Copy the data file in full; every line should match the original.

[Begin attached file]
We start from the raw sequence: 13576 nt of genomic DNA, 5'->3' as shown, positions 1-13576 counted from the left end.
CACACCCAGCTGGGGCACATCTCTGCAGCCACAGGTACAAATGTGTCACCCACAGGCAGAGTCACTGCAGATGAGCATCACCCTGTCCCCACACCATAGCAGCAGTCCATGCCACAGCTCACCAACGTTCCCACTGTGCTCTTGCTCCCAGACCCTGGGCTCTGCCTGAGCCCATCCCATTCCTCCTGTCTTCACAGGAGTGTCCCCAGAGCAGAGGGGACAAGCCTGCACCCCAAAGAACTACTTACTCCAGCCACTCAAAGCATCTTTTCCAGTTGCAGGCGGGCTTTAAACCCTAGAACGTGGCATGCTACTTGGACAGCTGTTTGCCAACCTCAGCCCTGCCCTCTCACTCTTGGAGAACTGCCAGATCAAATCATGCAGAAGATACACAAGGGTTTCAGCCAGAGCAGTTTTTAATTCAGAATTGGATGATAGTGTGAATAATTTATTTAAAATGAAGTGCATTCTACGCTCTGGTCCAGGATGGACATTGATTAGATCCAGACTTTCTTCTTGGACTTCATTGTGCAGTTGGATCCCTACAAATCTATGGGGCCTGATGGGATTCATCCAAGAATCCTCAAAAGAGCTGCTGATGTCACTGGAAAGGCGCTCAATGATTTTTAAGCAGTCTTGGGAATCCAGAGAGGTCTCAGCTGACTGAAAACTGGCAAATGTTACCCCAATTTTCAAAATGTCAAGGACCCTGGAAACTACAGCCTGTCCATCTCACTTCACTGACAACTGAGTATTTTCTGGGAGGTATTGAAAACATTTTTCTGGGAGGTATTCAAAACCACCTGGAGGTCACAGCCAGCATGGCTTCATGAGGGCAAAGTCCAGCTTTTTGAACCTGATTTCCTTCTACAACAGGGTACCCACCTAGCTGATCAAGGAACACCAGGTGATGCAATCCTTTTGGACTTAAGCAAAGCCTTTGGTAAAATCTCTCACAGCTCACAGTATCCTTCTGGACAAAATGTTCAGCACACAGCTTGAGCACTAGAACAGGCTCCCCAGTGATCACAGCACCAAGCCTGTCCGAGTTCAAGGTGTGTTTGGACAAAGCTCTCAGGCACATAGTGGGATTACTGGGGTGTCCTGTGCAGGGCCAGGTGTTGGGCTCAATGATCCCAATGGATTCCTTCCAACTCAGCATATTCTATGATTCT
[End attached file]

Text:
We start from the raw sequence: 13576 nt of genomic DNA, 5'->3' as shown, positions 1-13576 counted from the left end.
CACACCCAGCTGGGGCACATCTCTGCAGCCACAGGTACAAATGTGTCACCCACAGGCAGAGTCACTGCAGATGAGCATCACCCTGTCCCCACACCATAGCAGCAGTCCATGCCACAGCTCACCAACGTTCCCACTGTGCTCTTGCTCCCAGACCCTGGGCTCTGCCTGAGCCCATCCCATTCCTCCTGTCTTCACAGGAGTGTCCCCAGAGCAGAGGGGACAAGCCTGCACCCCAAAGAACTACTTACTCCAGCCACTCAAAGCATCTTTTCCAGTTGCAGGCGGGCTTTAAACCCTAGAACGTGGCATGCTACTTGGACAGCTGTTTGCCAACCTCAGCCCTGCCCTCTCACTCTTGGAGAACTGCCAGATCAAATCATGCAGAAGATACACAAGGGTTTCAGCCAGAGCAGTTTTTAATTCAGAATTGGATGATAGTGTGAATAATTTATTTAAAATGAAGTGCATTCTACGCTCTGGTCCAGGATGGACATTGATTAGATCCAGACTTTCTTCTTGGACTTCATTGTGCAGTTGGATCCCTACAAATCTATGGGGCCTGATGGGATTCATCCAAGAATCCTCAAAAGAGCTGCTGATGTCACTGGAAAGGCGCTCAATGATTTTTAAGCAGTCTTGGGAATCCAGAGAGGTCTCAGCTGACTGAAAACTGGCAAATGTTACCCCAATTTTCAAAATGTCAAGGACCCTGGAAACTACAGCCTGTCCATCTCACTTCACTGACAACTGAGTATTTTCTGGGAGGTATTGAAAACATTTTTCTGGGAGGTATTCAAAACCACCTGGAGGTCACAGCCAGCATGGCTTCATGAGGGCAAAGTCCAGCTTTTTGAACCTGATTTCCTTCTACAACAGGGTACCCACCTAGCTGATCAAGGAACACCAGGTGATGCAATCCTTTTGGACTTAAGCAAAGCCTTTGGTAAAATCTCTCACAGCTCACAGTATCCTTCTGGACAAAATGTTCAGCACACAGCTTGAGCACTAGAACAGGCTCCCCAGTGATCACAGCACCAAGCCTGTCCGAGTTCAAGGTGTGTTTGGACAAAGCTCTCAGGCACATAGTGGGATTACTGGGGTGTCCTGTGCAGGGCCAGGTGTTGGGCTCAATGATCCCAATGGATTCCTTCCAACTCAGCATATTCTATGATTCT